Thursday, December 9, 2021
HomeEditorialMaratha Reservation Issue Has Become Political Tool But No Solution

Maratha Reservation Issue Has Become Political Tool But No Solution

Reservation is the result of laws, guidelines, and administrative action by the different levels of governments in India, and includes reserved or exclusive access to seats in the different legislatures, to government jobs, and to enrolment in higher educational institutions.

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The Bharatiya Janata Party (BJP) MLCs formed a rumpus and walked out of the Legislative Council on the issue of Maratha reservation forcing the adjournment of the House. Maratha students were protesting at Azad Maidan, and BJP wanted to raise the question in the House but there were heavy counter arguments and finally, they walked out in protest. Earlier in the day, BJP leaders held a protest outside the state Assembly on the second of the winter session, over various issues including women’s safety and Maratha reservation. Pravin Darekar alleged that the state government is running away from discussions and is facing strong opposition. The two-day winter session of the state legislature began in Mumbai on December 14. Since then, the opposition is hell-bent on twisting this entire issue to their advantage. Maratha reservation is a serious issue and it needs to be addressed in time. If we want Marathi people and culture to survive and thrive then it is important that Maratha survive. Nowhere in India, has a single caste made up more than 30 per cent of the state population. Still not many outside Maharashtra knew (until this agitation) that this caste exists. For outsiders, Maratha is the same as Marathi, Maratha=Marathi. Yadav’s with just a single-digit population has been dominant in UP and Bihar. But despite such a huge population of Marathas, casteism is not dominant here like in UP and Bihar because of the tolerant nature of people. Maratha for namesake is one community. But it is made of so many social layers from ultra-rich political families to dirt poor laborers who just earn for the day.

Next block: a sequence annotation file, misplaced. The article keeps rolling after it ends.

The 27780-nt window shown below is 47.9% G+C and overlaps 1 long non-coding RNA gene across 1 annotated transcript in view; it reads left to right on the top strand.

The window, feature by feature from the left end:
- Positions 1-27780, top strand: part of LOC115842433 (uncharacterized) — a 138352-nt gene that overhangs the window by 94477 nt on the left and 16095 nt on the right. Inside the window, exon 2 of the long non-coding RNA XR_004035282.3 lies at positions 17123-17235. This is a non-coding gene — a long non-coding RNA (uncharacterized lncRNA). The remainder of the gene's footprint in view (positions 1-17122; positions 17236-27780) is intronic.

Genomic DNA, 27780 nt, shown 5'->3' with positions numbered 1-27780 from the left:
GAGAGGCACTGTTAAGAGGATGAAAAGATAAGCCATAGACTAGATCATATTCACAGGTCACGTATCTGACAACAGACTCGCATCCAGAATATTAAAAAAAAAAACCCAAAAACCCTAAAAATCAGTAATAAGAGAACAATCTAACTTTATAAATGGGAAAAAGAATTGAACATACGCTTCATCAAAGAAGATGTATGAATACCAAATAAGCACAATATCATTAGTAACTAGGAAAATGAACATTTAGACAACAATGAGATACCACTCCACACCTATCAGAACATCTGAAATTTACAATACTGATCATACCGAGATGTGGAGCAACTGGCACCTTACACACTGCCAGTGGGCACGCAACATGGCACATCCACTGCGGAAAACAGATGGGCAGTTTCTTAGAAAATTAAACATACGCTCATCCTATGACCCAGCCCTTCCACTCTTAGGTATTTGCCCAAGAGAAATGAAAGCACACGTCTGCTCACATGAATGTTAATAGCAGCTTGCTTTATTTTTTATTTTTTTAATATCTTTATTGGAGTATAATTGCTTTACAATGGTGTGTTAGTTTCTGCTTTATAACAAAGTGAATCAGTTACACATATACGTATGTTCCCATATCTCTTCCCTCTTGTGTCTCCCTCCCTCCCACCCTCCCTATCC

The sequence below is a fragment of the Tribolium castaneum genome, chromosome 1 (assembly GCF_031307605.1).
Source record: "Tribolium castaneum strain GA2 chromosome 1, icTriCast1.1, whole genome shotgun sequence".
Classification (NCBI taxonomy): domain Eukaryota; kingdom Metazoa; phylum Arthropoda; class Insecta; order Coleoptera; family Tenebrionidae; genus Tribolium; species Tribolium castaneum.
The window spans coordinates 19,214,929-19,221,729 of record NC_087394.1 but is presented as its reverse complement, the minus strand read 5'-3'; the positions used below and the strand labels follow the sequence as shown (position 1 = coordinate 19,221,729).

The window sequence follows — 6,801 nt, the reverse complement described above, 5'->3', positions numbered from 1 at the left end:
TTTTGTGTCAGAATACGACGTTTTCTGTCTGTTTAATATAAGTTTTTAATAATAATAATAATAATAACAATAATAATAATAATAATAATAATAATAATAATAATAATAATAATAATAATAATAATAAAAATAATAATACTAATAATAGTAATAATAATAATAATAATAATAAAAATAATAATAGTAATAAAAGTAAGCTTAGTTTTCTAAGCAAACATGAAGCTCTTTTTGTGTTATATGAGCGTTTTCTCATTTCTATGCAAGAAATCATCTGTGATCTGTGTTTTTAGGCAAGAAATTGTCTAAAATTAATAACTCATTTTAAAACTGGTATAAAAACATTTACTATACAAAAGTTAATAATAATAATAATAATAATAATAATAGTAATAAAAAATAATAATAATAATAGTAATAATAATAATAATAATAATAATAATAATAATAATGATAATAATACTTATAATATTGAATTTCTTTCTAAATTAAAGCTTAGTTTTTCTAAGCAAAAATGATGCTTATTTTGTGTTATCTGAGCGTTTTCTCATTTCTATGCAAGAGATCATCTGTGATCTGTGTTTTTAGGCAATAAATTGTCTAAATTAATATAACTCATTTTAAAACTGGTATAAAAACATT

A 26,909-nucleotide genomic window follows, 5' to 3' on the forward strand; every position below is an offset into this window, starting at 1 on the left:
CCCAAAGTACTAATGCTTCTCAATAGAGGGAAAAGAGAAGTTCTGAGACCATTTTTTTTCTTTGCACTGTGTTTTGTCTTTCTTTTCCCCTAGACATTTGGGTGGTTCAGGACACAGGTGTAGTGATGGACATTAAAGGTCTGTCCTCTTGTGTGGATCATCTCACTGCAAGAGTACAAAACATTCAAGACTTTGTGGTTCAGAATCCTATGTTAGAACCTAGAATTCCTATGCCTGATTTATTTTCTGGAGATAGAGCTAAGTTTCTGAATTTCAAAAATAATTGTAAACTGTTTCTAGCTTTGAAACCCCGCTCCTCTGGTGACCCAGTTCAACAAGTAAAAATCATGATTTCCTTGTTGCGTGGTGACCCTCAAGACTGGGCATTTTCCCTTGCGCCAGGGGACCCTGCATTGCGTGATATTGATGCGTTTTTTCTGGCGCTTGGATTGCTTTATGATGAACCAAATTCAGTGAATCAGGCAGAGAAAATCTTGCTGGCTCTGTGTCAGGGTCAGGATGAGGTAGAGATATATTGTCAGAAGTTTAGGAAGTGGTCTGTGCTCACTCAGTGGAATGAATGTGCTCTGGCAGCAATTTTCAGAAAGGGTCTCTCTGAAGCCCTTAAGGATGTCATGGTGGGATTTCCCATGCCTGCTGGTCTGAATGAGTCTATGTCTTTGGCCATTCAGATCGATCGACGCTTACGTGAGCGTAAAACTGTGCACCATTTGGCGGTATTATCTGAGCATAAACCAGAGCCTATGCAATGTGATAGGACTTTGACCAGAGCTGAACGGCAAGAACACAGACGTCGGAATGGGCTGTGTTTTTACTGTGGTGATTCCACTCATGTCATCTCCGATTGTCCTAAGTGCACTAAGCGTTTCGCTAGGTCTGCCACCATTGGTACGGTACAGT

52 per cent is reserved which leaves 48 per cent open and it is crowded with progressive people like Brahmins, the business class who can afford tuition, outsiders who are mostly educated people, leaving very little space for Marathas. And all this is coming now because life is getting harder and harder almost to the brink of collapse. Farmer suicides are mostly among Maratha farmers. But reservation shouldn’t be for rich Marathas, but purely based on economical certificates. The systems of reservation of India are a form of positive discrimination. It follows from the concept of equality of opportunity as enshrined in the Constitution of India. Reservation is the result of laws, guidelines, and administrative action by the different levels of governments in India, and includes reserved or exclusive access to seats in the different legislatures, to government jobs, and to enrolment in higher educational institutions. There are some differences between how it is enabled by the central Union Government and by individual States and Union Territories. The basis of the reservation is the perceived existence of some sort of historical or contemporary social and educational disadvantage. The target groups are identified based on criteria such as gender, caste, tribe, and linguistic minority status. It is the process of facilitating a person in education, scholarship, jobs, and promotion who has category certificates. Reservation is a form of quota-based affirmative action. Reservation is governed by constitutional laws, statutory laws, and local rules and regulations. Scheduled Castes (SC), Scheduled Tribes (ST) and Other Backward Classes (OBC), and in some states Backward Classes among Muslims under a category called BC(M), are the primary beneficiaries of the reservation policies under the Constitution – with the object of ensuring a level playing field.